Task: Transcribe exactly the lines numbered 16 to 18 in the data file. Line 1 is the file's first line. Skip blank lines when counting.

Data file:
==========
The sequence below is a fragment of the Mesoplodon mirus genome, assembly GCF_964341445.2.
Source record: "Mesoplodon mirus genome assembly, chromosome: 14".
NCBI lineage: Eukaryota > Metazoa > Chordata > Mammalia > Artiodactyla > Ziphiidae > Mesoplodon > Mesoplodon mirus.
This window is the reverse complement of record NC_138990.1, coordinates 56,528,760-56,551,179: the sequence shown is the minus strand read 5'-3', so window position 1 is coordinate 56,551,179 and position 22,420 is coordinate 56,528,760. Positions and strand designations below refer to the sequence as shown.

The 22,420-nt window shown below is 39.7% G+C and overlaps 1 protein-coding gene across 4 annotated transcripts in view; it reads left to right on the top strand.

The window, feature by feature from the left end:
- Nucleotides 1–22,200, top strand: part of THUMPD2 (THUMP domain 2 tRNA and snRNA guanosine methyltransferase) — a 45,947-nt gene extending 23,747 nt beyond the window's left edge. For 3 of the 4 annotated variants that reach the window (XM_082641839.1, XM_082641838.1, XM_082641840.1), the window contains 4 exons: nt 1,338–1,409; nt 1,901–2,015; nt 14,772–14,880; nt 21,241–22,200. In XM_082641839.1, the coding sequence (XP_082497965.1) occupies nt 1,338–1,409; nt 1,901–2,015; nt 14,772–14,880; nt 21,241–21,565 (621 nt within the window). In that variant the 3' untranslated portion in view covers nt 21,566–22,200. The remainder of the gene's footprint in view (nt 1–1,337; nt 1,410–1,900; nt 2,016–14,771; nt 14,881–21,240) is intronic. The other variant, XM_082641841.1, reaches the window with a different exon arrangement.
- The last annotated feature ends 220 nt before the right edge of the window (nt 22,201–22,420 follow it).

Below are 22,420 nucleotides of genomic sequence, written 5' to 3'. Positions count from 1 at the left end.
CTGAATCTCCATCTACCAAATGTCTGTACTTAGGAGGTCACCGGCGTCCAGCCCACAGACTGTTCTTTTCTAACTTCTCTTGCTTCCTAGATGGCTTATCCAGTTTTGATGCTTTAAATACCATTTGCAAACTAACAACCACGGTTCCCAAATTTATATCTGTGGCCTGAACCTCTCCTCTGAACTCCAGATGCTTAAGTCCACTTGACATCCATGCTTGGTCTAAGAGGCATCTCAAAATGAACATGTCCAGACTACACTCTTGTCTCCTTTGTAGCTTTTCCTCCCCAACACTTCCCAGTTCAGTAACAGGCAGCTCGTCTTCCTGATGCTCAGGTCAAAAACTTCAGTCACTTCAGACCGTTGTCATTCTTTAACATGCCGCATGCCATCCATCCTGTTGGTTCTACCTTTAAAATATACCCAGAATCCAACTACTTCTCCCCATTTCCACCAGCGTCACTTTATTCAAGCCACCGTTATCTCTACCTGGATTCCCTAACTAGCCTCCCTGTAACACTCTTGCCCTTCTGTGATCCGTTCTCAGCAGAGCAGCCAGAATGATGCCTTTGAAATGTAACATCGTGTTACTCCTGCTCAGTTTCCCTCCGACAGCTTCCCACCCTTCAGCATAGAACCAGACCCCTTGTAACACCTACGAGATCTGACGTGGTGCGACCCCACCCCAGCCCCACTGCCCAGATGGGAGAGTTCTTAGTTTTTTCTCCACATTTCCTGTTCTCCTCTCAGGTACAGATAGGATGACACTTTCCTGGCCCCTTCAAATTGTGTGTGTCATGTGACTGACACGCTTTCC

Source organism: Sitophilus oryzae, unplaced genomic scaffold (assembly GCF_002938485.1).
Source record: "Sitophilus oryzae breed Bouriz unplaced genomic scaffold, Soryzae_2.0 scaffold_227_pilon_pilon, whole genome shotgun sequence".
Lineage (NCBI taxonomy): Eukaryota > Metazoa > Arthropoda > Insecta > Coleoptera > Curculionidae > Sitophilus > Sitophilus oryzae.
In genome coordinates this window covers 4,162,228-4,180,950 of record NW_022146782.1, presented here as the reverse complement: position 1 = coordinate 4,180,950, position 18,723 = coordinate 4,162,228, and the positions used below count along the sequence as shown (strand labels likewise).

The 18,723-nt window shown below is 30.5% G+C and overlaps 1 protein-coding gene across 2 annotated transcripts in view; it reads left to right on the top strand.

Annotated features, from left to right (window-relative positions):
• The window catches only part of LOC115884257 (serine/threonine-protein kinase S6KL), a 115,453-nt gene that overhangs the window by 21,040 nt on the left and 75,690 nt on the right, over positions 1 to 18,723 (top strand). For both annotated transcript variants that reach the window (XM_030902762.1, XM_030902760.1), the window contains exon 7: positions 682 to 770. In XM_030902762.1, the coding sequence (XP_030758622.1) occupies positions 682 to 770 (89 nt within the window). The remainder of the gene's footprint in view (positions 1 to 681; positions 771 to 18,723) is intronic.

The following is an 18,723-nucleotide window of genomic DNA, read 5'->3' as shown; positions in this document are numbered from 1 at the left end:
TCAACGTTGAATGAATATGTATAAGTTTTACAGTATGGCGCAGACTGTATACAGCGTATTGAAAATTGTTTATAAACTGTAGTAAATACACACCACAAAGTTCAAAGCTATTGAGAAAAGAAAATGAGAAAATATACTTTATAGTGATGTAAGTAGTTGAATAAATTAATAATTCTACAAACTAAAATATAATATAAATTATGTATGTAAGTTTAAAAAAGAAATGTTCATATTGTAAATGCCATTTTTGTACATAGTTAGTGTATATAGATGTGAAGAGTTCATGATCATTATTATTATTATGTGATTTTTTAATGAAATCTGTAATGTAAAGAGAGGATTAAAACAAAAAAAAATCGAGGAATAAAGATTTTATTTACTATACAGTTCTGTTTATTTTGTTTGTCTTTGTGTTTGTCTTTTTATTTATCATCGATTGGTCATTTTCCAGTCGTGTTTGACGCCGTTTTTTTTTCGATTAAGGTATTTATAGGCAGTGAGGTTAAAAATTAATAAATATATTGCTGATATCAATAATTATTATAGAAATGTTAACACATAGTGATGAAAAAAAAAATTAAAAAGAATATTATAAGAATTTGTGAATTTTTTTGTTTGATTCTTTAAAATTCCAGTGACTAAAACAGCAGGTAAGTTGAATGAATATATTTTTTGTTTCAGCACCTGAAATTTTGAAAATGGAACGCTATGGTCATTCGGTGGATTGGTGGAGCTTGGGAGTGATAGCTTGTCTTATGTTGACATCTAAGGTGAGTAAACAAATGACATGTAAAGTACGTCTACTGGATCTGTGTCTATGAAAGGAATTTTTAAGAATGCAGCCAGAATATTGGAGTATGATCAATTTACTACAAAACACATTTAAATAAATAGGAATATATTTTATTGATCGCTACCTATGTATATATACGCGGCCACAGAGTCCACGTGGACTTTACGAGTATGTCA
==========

Annotated features, from left to right (window-relative positions):
• The window catches only part of LOC115884257 (serine/threonine-protein kinase S6KL), a 115,453-nt gene that overhangs the window by 21,040 nt on the left and 75,690 nt on the right, over positions 1 to 18,723 (top strand). For both annotated transcript variants that reach the window (XM_030902762.1, XM_030902760.1), the window contains exon 7: positions 682 to 770. In XM_030902762.1, the coding sequence (XP_030758622.1) occupies positions 682 to 770 (89 nt within the window). The remainder of the gene's footprint in view (positions 1 to 681; positions 771 to 18,723) is intronic.

The following is an 18,723-nucleotide window of genomic DNA, read 5'->3' as shown; positions in this document are numbered from 1 at the left end: